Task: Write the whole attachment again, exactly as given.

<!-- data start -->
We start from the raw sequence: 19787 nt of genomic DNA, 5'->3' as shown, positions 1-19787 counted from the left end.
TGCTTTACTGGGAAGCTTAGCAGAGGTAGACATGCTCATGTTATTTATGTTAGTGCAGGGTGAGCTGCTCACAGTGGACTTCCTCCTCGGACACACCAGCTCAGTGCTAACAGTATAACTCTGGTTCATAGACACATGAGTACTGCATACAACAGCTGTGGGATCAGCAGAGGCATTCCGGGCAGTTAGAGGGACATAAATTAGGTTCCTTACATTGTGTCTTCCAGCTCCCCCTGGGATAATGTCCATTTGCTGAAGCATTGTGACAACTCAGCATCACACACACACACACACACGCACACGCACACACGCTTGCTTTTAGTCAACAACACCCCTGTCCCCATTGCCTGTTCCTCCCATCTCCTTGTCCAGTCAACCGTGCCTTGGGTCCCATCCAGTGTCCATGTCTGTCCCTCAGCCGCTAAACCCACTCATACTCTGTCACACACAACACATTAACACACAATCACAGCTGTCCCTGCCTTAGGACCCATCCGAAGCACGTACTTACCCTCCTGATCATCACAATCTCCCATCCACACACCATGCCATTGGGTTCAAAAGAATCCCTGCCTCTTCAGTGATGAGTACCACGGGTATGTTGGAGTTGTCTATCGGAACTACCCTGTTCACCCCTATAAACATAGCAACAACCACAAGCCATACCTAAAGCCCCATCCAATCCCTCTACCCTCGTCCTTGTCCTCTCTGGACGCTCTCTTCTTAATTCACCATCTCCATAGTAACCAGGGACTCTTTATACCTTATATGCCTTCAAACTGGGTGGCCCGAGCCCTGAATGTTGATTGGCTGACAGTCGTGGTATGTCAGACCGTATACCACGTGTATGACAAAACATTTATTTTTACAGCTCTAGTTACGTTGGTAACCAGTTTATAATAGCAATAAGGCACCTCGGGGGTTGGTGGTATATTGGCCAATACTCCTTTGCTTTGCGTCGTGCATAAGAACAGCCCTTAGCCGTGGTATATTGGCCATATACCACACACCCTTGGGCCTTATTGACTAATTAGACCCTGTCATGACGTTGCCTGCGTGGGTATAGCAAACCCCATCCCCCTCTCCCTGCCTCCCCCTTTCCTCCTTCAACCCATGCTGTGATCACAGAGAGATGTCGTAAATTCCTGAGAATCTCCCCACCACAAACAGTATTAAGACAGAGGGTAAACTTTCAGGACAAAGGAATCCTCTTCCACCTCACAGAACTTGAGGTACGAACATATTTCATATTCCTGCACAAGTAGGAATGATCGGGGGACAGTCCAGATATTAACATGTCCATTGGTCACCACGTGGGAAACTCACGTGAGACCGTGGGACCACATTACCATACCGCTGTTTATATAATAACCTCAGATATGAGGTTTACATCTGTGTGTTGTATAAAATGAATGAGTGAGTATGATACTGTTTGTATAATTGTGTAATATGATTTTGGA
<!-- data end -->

We start from the raw sequence: 19787 nt of genomic DNA, 5'->3' as shown, positions 1-19787 counted from the left end.
TGCTTTACTGGGAAGCTTAGCAGAGGTAGACATGCTCATGTTATTTATGTTAGTGCAGGGTGAGCTGCTCACAGTGGACTTCCTCCTCGGACACACCAGCTCAGTGCTAACAGTATAACTCTGGTTCATAGACACATGAGTACTGCATACAACAGCTGTGGGATCAGCAGAGGCATTCCGGGCAGTTAGAGGGACATAAATTAGGTTCCTTACATTGTGTCTTCCAGCTCCCCCTGGGATAATGTCCATTTGCTGAAGCATTGTGACAACTCAGCATCACACACACACACACACACGCACACGCACACACGCTTGCTTTTAGTCAACAACACCCCTGTCCCCATTGCCTGTTCCTCCCATCTCCTTGTCCAGTCAACCGTGCCTTGGGTCCCATCCAGTGTCCATGTCTGTCCCTCAGCCGCTAAACCCACTCATACTCTGTCACACACAACACATTAACACACAATCACAGCTGTCCCTGCCTTAGGACCCATCCGAAGCACGTACTTACCCTCCTGATCATCACAATCTCCCATCCACACACCATGCCATTGGGTTCAAAAGAATCCCTGCCTCTTCAGTGATGAGTACCACGGGTATGTTGGAGTTGTCTATCGGAACTACCCTGTTCACCCCTATAAACATAGCAACAACCACAAGCCATACCTAAAGCCCCATCCAATCCCTCTACCCTCGTCCTTGTCCTCTCTGGACGCTCTCTTCTTAATTCACCATCTCCATAGTAACCAGGGACTCTTTATACCTTATATGCCTTCAAACTGGGTGGCCCGAGCCCTGAATGTTGATTGGCTGACAGTCGTGGTATGTCAGACCGTATACCACGTGTATGACAAAACATTTATTTTTACAGCTCTAGTTACGTTGGTAACCAGTTTATAATAGCAATAAGGCACCTCGGGGGTTGGTGGTATATTGGCCAATACTCCTTTGCTTTGCGTCGTGCATAAGAACAGCCCTTAGCCGTGGTATATTGGCCATATACCACACACCCTTGGGCCTTATTGACTAATTAGACCCTGTCATGACGTTGCCTGCGTGGGTATAGCAAACCCCATCCCCCTCTCCCTGCCTCCCCCTTTCCTCCTTCAACCCATGCTGTGATCACAGAGAGATGTCGTAAATTCCTGAGAATCTCCCCACCACAAACAGTATTAAGACAGAGGGTAAACTTTCAGGACAAAGGAATCCTCTTCCACCTCACAGAACTTGAGGTACGAACATATTTCATATTCCTGCACAAGTAGGAATGATCGGGGGACAGTCCAGATATTAACATGTCCATTGGTCACCACGTGGGAAACTCACGTGAGACCGTGGGACCACATTACCATACCGCTGTTTATATAATAACCTCAGATATGAGGTTTACATCTGTGTGTTGTATAAAATGAATGAGTGAGTATGATACTGTTTGTATAATTGTGTAATATGATTTTGGA